Tony Ballantyne, author of (amongst other things) Dream London, posted about ten books he couldn’t put down and I have shamelessly used his idea. Feel free to list the ten books you couldn’t put down.
Note: this may not be the list of my ten favourite books ever (though some are) but they are all books that gripped me and made me keep turning pages to the exclusion of other things I should have been doing at the time. They are not in any particular order.
1) Joe Abercrombie: Half a King
Read a few weeks ago. I only intended to read the first chapter in bed on a Sunday morning. I read the whole thing straight through and got out of bed (finally) at 4.00 p.m. without even taking a break for a cup of coffee.
2) Peter O’Donnell: Modesty Blaise
One that I read in my teens. Who-hoo, a female James Bond only better and with added Willie Garvin. I read this one so many times that my copy has almost disintegrated.
3) Lois McMaster Bujold: Curse of Chalion
Not only could I not put this book down, but it is also on my top ten books of all time list. Possibly at the top of it.
4) Lois McMaster Bujold: Warrior’s Apprentice
The first Miles Vorkosigan book. Any one of the Vorkosigan books could go on this list, but this was the first I read and have re-read many times. Superb characterisation.
5) Andre Norton: Year of the Unicorn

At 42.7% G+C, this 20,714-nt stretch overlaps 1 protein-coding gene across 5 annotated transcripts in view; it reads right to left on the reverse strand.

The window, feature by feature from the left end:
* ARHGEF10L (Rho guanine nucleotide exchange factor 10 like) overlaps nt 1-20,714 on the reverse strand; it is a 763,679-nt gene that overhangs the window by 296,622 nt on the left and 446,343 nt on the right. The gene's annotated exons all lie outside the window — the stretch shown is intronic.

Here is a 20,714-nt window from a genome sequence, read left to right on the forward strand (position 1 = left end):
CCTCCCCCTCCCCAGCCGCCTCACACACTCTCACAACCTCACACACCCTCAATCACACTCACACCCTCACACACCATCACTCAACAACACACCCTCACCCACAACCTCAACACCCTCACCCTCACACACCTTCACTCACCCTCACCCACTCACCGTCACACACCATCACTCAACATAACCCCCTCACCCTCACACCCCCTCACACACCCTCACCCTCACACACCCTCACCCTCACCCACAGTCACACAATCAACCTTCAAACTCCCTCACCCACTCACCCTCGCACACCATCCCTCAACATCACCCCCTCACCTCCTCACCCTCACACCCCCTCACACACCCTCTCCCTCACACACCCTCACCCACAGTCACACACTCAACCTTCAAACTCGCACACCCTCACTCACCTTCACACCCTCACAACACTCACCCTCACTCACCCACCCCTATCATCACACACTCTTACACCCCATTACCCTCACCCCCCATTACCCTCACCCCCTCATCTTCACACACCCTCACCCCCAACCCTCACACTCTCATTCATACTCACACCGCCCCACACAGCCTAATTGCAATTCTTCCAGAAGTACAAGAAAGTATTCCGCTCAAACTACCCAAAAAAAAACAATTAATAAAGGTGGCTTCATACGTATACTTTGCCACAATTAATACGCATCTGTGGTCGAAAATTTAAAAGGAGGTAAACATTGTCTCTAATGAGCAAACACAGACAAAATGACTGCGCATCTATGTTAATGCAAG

Not the first Norton I read (Moon of Three Rings is also a favourite), not even the dirst Witch World I read, but this one really grabbed me.
6) John Wyndham: Day of the Triffids
When a day that you happen to know is Wednesday starts off by sounding like Sunday, there’s something seriously wrong somewhere. Possibly one of the best opeing lines ever. This was the first adult SF book I read, age 12 and it started me off down a path of searching out everything I could find.
7) Terry Pratchett: Night Watch
I’m a big Pratchett fan but I think this is probably his best. It’s economically written, but the pacing is superb and the dramatic tension is stretched almost to breaking point before it twangs back!
8) Elizabeth Chadwick: A Place Beyond Courage
A historical novel based on the life of the father of the knight William Marshal which kicks off William’s own story (continued in The Greatest Knight).
9) Patricia Briggs: Moon Called
The first of Briggs’ Mercy Thompson books about garage mechanic / Coyote shapechanger who was brought up in a pack of werewolves.
10) Scott Lynch: The Lies of Locke Lamora
Fascinating interweaving of past and present in a fantasy version of Venice. Locke is a brilliant character.